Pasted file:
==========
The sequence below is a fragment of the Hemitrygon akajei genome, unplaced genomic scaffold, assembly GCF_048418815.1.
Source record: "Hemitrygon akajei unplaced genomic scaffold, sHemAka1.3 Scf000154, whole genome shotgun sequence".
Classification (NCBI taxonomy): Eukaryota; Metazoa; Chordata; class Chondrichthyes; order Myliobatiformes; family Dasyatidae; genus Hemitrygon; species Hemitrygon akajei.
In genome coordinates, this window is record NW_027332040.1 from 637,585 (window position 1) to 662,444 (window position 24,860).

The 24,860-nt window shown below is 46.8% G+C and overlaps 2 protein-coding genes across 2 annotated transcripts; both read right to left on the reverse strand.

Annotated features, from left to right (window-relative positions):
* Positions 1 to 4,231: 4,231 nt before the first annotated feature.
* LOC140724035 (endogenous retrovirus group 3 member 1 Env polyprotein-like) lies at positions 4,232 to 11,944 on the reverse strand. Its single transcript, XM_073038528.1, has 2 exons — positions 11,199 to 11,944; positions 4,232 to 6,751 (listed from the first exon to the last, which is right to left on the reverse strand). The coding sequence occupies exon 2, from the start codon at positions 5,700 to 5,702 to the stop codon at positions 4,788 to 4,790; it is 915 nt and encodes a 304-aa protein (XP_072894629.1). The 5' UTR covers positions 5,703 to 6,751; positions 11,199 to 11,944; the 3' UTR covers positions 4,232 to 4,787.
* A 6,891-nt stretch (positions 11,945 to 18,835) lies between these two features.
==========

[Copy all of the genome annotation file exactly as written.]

The sequence below is a fragment of the Hemitrygon akajei genome, unplaced genomic scaffold, assembly GCF_048418815.1.
Source record: "Hemitrygon akajei unplaced genomic scaffold, sHemAka1.3 Scf000154, whole genome shotgun sequence".
Classification (NCBI taxonomy): Eukaryota; Metazoa; Chordata; class Chondrichthyes; order Myliobatiformes; family Dasyatidae; genus Hemitrygon; species Hemitrygon akajei.
In genome coordinates, this window is record NW_027332040.1 from 637,585 (window position 1) to 662,444 (window position 24,860).

The 24,860-nt window shown below is 46.8% G+C and overlaps 2 protein-coding genes across 2 annotated transcripts; both read right to left on the reverse strand.

Annotated features, from left to right (window-relative positions):
* Positions 1 to 4,231: 4,231 nt before the first annotated feature.
* LOC140724035 (endogenous retrovirus group 3 member 1 Env polyprotein-like) lies at positions 4,232 to 11,944 on the reverse strand. Its single transcript, XM_073038528.1, has 2 exons — positions 11,199 to 11,944; positions 4,232 to 6,751 (listed from the first exon to the last, which is right to left on the reverse strand). The coding sequence occupies exon 2, from the start codon at positions 5,700 to 5,702 to the stop codon at positions 4,788 to 4,790; it is 915 nt and encodes a 304-aa protein (XP_072894629.1). The 5' UTR covers positions 5,703 to 6,751; positions 11,199 to 11,944; the 3' UTR covers positions 4,232 to 4,787.
* A 6,891-nt stretch (positions 11,945 to 18,835) lies between these two features.